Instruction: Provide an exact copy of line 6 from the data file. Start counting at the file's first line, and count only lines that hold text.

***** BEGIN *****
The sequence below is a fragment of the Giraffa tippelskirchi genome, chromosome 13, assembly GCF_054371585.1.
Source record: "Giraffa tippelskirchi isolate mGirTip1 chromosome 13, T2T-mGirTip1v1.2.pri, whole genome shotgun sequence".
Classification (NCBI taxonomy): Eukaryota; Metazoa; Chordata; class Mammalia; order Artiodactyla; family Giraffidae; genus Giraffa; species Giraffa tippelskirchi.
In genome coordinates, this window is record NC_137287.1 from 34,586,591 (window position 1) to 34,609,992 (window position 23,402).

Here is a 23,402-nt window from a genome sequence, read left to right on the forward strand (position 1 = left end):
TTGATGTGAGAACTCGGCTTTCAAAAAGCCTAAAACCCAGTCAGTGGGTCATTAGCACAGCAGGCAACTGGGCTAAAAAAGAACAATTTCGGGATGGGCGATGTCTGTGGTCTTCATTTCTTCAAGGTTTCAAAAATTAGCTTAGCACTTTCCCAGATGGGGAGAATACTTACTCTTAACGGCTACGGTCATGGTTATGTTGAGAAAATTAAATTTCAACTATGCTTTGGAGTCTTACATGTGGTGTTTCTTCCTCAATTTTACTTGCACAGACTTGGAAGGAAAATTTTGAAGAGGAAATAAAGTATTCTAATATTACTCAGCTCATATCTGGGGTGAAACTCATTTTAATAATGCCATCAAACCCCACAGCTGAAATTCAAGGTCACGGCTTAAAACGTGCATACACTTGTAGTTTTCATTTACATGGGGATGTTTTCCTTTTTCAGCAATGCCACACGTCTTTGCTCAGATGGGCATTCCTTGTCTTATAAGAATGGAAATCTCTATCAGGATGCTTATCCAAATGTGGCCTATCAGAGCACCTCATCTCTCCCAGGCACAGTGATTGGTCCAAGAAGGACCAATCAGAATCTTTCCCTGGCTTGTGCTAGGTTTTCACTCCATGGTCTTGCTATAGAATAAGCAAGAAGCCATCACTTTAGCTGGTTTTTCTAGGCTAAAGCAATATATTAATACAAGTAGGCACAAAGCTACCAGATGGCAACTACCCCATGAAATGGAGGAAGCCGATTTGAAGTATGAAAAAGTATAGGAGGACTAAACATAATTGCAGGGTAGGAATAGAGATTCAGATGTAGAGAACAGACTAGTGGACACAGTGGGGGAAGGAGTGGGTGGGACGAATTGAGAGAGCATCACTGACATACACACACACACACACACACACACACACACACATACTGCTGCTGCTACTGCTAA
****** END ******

TTGATGTGAGAACTCGGCTTTCAAAAAGCCTAAAACCCAGTCAGTGGGTCATTAGCACAGCAGGCAACTGGGCTAAAAAAGAACAATTTCGGGATGGGCGATGTCTGTGGTCTTCATTTCTTCAAGGTTTCAAAAATTAGCTTAGCACTTTCCCAGATGGGGAGAATACTTACTCTTAACGGCTACGGTCATGGTTATGTTGAGAAAATTAAATTTCAACTATGCTTTGGAGTCTTACATGTGGTGTTTCTTCCTCAATTTTACTTGCACAGACTTGGAAGGAAAATTTTGAAGAGGAAATAAAGTATTCTAATATTACTCAGCTCATATCTGGGGTGAAACTCATTTTAATAATGCCATCAAACCCCACAGCTGAAATTCAAGGTCACGGCTTAAAACGTGCATACACTTGTAGTTTTCATTTACATGGGGATGTTTTCCTTTTTCAGCAATGCCACACGTCTTTGCTCAGATGGGCATTCCTTGTCTTATAAGAATGGAAATCTCTATCAGGATGCTTATCCAAATGTGGCCTATCAGAGCACCTCATCTCTCCCAGGCACAGTGATTGGTCCAAGAAGGACCAATCAGAATCTTTCCCTGGCTTGTGCTAGGTTTTCACTCCATGGTCTTGCTATAGAATAAGCAAGAAGCCATCACTTTAGCTGGTTTTTCTAGGCTAAAGCAATATATTAATACAAGTAGGCACAAAGCTACCAGATGGCAACTACCCCATGAAATGGAGGAAGCCGATTTGAAGTATGAAAAAGTATAGGAGGACTAAACATAATTGCAGGGTAGGAATAGAGATTCAGATGTAGAGAACAGACTAGTGGACACAGTGGGGGAAGGAGTGGGTGGGACGAATTGAGAGAGCATCACTGACATACACACACACACACACACACACACACACACACATACTGCTGCTGCTACTGCTAA